Examples of executor in a Sentence
He named his daughter as his executor.
Recent Examples of executor from the Web
While Baiamonte was named the sole beneficiary in the will, Hoyt argued in court documents that Baiamonte may have falsified the will and is not eligible to be executor under Texas law.
In Connecticut a wrongful death lawsuit can only be filed by the executor of a person’s estate.
Under Texas estate law, a person is not qualified to serve as the executor of a will if he or she has been convicted of a felony, as Hoyt points out in his legal argument.
Lorette Taylor’s father had died and left his children a large chunk of cash, which Taylor, as executor, had to divide between herself and two siblings.
Turner, who is the executor of the will, will also get the rest, residue and remainder of May’s estate, the amount of which is undetermined.
These administration appointees are the actual executors of any administration’s agenda.
To follow up on that, while the president may not be the chief executor, the president in recent years has certainly been the most public figure.
If the executor had been an unbiased third party, the conflict might have never happened.
These example sentences are selected automatically from various online news sources to reflect current usage of the word 'executor.' Views expressed in the examples do not represent the opinion of Merriam-Webster or its editors. Send us feedback.
Origin and Etymology of executor
First Known Use: 13th centurySee Words from the same year
Financial Definition of EXECUTOR
How It Works
A will is a legal document that indicates how a person wants his or her estate (money and property) to be distributed after death. A will also may describe any wishes for funeral and burial arrangements and may designate guardians for minor children.
When the testator (the person who created the will) dies, the executor, who is named in the will, administers the distribution of the estate to the beneficiaries (a beneficiary is any person or organization that receives the assets after the testator's death). The executor's job also includes paying any bills and taxes owed by the estate as well as locating and protecting the assets until they are distributed. An executor often receives payment for his or her services, and the payment varies from state to state.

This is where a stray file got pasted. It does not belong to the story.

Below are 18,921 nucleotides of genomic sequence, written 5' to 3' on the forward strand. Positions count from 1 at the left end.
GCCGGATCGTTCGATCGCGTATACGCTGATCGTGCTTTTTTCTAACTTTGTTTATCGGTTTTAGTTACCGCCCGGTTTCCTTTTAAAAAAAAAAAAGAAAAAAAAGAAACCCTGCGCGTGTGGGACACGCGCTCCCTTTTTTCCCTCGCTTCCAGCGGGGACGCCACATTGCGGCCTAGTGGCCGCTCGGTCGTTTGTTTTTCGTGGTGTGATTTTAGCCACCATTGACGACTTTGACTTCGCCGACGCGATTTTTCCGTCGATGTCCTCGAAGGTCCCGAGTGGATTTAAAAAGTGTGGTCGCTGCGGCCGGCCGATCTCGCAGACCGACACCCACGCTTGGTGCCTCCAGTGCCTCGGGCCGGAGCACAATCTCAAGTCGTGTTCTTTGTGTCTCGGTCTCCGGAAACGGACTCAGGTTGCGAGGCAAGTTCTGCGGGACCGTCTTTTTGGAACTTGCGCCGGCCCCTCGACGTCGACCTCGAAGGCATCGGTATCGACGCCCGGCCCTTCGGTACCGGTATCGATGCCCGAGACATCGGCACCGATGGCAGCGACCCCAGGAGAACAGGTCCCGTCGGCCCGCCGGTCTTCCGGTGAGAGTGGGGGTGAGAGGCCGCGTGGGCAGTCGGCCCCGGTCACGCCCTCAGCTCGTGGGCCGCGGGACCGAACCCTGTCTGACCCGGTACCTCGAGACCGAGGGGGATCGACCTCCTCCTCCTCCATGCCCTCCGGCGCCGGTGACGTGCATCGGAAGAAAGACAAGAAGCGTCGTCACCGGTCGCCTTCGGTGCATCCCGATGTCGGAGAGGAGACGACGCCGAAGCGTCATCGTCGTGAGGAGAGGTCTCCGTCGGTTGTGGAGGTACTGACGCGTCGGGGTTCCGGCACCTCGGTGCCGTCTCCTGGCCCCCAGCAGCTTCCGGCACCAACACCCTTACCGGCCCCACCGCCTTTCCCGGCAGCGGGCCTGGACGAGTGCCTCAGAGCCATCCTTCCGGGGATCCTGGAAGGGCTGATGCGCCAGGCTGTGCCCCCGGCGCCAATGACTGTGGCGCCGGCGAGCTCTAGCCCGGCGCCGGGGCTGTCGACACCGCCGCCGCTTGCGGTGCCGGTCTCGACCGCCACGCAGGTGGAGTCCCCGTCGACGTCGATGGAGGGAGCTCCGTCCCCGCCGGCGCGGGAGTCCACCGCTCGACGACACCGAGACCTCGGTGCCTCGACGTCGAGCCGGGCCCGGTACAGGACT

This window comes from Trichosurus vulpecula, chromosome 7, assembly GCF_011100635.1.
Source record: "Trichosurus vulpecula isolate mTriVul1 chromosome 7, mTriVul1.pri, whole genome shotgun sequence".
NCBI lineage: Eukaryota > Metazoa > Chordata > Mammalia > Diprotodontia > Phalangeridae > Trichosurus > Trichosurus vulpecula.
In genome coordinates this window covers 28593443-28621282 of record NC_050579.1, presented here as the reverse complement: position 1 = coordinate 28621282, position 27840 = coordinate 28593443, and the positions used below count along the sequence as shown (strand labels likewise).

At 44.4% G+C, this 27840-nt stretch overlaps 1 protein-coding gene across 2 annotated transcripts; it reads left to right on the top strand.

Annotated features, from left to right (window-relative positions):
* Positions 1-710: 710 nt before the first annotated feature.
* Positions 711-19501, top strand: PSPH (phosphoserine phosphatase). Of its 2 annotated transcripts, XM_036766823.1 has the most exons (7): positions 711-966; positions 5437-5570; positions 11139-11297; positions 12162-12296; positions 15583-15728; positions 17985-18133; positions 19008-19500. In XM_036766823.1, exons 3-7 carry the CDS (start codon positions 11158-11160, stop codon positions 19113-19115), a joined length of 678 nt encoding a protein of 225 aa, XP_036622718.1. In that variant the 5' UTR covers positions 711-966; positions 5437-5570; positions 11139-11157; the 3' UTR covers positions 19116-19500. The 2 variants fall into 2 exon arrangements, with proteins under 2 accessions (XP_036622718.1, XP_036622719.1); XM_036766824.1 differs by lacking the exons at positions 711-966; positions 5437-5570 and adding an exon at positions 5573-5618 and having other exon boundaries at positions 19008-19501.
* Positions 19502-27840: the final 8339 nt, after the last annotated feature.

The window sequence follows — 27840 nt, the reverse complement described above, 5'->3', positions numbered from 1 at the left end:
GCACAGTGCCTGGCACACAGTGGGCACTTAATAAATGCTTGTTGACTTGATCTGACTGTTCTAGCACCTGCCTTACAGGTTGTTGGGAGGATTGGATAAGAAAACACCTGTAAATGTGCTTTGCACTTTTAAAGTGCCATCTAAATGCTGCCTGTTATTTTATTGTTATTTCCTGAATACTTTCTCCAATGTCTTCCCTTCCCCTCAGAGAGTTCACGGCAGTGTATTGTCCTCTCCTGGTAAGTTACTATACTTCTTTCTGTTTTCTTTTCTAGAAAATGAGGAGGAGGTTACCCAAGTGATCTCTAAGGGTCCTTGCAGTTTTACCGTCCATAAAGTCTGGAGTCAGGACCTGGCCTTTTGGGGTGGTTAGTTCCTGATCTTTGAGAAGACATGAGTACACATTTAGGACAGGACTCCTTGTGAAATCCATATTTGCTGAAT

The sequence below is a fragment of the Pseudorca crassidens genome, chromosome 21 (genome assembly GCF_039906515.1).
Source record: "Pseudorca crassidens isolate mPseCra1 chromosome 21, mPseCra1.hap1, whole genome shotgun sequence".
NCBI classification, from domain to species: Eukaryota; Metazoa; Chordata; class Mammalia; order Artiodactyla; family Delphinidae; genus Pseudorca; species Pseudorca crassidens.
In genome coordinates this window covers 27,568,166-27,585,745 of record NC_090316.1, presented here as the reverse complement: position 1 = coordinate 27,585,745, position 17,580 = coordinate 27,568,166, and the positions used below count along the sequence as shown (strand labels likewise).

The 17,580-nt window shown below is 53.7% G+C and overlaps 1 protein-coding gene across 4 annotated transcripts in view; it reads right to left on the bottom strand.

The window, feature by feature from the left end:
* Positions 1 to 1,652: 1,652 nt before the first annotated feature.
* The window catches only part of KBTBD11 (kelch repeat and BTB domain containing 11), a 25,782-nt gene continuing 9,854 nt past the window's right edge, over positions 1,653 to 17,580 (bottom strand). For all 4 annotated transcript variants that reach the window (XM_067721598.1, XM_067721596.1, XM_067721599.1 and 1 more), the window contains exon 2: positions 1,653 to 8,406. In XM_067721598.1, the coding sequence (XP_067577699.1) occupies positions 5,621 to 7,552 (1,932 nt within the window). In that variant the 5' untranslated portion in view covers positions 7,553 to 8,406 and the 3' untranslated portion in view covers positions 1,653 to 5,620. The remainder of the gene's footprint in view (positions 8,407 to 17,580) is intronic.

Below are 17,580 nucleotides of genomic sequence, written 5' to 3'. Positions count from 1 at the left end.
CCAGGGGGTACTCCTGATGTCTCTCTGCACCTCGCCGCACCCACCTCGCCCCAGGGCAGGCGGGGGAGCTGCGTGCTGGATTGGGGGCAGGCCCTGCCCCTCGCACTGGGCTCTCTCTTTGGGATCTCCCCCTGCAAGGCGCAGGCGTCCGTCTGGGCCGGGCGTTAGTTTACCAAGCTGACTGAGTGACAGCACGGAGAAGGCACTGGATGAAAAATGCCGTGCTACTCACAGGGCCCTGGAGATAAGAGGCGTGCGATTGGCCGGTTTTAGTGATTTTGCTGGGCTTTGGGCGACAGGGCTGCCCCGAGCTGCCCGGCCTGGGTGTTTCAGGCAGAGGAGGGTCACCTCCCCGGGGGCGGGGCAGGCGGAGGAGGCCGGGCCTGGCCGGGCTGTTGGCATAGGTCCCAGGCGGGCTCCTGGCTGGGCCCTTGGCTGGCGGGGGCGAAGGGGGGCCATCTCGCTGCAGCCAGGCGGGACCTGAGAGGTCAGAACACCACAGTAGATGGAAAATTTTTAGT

A testator can change a will at any time for any reason and should keep the original copy of the will in a safe place. A copy should be given to the executor.
Why It Matters
A will is central to a person's estate planning. In most cases, people create wills to protect the assets they have worked hard for and to ensure they are passed to appropriate individuals or organizations. The exector's job is to honor those wishes.
However, court procedures called probate are often required to pass assets from a testator to beneficiaries because the testator is no longer around to sign deeds and other documents necessary to transfer the assets. In probate, a judge must validate the will and then issue a court order to distribute the assets. The probate process can last from six months to two years or more and can cost from 4% to more than 9% of the gross value of the estate, depending on the laws of the testator's home state. Everything in a will becomes public record after it is probated.
Estate planning is a complex subject, and it is of particular importance to consult an estate-planning specialist when considering how to distribute assets after death.
EXECUTOR Defined for English Language Learners
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